Victims of botched surgery support each other through their suffering
- Credit: Archant
Two victims of terribly botched gallbladder surgery have told of their joy at finally being able to support each other, after the hospital refused to put them in touch.
Paul Tooth, 64, and Lucy Wilson, 33, have endured deep depression and suicidal thoughts since their surgeries at the Norfolk and Norwich hospital (NNUH) in January 2020 left them in constant pain from life-changing injuries.
Even though they spent weeks lying just feet away from each other in hospital, no medical staff informed them they had been victims of the same mistake by the same surgeon.
But last week Mrs Wilson reached out to Mr Tooth after reading his story in this newspaper and the pair now chat morning, noon, and night.
Mrs Wilson, from north Norwich, said: “When we’re low we try to pick each other up”.
Mr Tooth said he’d had a weight taken off his shoulders because “a problem shared is a problem halved".
His wife said the former RAF engineer had been “brighter, cheekier, and happier” since finding someone who understands what he is going through.
Mr Tooth, of Dereham, was left "mutilated" by the surgery, and needs tubes out of his abdomen and up his nose to recycle his own bile for six hours a day, while Mrs Wilson is now incontinent and in chronic pain after surgeon Camilo Valero wrongly sliced away their common bile ducts and parts of their livers, rather than just taking out their gallbladders.
The pair, and a third victim, were the subject of investigations by the hospital and the Royal College of Surgeons after three gallbladder surgeries in five days by Mr Valero had disastrous results.
The surgeon is currently under investigation by the General Medical Council (GMC) but the NNUH is defying calls by Mr Tooth, Mrs Wilson, and two local MPs to suspend him until the GMC rules on his fitness to practice.
- 1 'Second time this year' - Armed police called to Norwich street
- 2 Driver cut from vehicle after crash on Norwich ring road
- 3 Langleys toy shop building for rent for £45,000 a year
- 4 Glass smashed and racist graffiti sprayed onto Norwich house
- 5 Campaigners angry as park hedge cut down for tennis court scheme
- 6 City centre street set to close at weekend
- 7 Canaries closing in on new shirt sponsor
- 8 Why your phone might warn you of a 'terror attack' today
- 9 'Unacceptable': Council hits out at soiled clothing left in public toilets
- 10 CCTV shows man who used stolen bank card at three Norwich stores
When the pair found out there were other patients in their situation, Mr Tooth and Mrs Wilson pleaded with the hospital to be put in touch but were told they could not be.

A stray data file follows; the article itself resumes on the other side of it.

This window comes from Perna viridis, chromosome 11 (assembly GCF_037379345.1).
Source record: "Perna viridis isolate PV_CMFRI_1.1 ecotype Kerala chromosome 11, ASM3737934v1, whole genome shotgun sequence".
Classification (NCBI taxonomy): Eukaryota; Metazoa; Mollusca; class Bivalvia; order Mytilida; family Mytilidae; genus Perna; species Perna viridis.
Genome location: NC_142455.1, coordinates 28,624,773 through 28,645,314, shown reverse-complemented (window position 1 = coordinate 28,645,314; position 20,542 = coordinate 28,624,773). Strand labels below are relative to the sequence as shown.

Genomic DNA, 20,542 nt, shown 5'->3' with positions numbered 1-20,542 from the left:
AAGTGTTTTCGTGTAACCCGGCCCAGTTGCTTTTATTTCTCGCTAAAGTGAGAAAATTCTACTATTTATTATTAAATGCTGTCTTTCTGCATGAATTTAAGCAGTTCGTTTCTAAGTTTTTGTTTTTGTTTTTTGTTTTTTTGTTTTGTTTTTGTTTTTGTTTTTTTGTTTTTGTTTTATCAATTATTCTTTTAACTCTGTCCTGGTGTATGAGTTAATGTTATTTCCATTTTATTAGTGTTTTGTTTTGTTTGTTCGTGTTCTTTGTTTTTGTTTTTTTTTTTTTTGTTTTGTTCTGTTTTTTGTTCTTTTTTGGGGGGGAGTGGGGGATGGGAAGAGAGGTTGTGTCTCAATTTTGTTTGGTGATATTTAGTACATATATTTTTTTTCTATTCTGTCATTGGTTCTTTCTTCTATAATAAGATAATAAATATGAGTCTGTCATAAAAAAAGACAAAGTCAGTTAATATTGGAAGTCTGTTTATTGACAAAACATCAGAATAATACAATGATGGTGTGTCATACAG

Mr Tooth waived his right to patient confidentiality and asked the hospital to send his details to the others. The NNUH did not write back.
But after reading Mr Tooth’s story, Mrs Wilson recognised him from her time convalescing at Addenbrooke’s, where she was transferred for lifesaving reconstructive surgery.
She said: “I remember Paul from hospital, and I saw his picture in the article I had the only good flashback I’ve had, of him doing his exercises on the ward and saying hello to everybody.
“To think he was only 20 yards away from me.”
Now the pair are in constant contact.
Mr Tooth said: “Whoever wakes up first texts first. And we’ll text in the middle of the night, because we’re both often up with the pain.
“We’ve been waiting so long to find each other, to find someone who understands what it’s like. We’ve been to hell and back."
Paul’s wife Sue told last week how hard it is to hear her husband speak of wanting to die.
She said: “He’s definitely been a lot brighter, a lot cheekier, and happier. We’ve been waiting so long to find somebody who understands what he’s been through.”
Mrs Wilson added: “It’s priceless.
“Your family try to understand, of course, as well as they can, but they weren’t there in the middle of the night when you were screaming silently because you didn’t want anyone to notice.
“I thought I was on my own. I think we’ll be able to support each other’s mental health."
It also emerged that abdominal surgeon Mr Valero, who continues to operate unsupervised at NNUH except for laparoscopic gallbladder surgery, received two weeks compassionate leave after the botched operations last January.
Mrs Wilson said: “It just makes me so angry. What I want more than anything is for him not to do this to anyone else.”
The hospital said it could not share patient details due to confidentiality and ongoing legal proceedings. It has refused to release the findings of the investigations, citing confidentiality.
NNUH medical director Erika Denton told this paper that the NNUH had changed its procedures so that two surgeons would be on hand for complex gallbladder surgeries, and that there was no evidence that any other area of Mr Valero’s clinical practice was unsafe.
For confidential support, go to samaritans.org or call the Samaritans on 116123
The unanswered questions
Despite two weeks of coverage by this newspaper, and enquiries from patients, MPs and lawyers dating back several months, the NNUH has still failed to answer some key questions:
What happened to the third patient whose operation in January 2020 was also cause for a Serious Incident investigation?
Is that patient alive or dead?
What were the findings and recommendations of the three internal investigations?
What were the findings and recommendations of the Royal College of Surgeons report?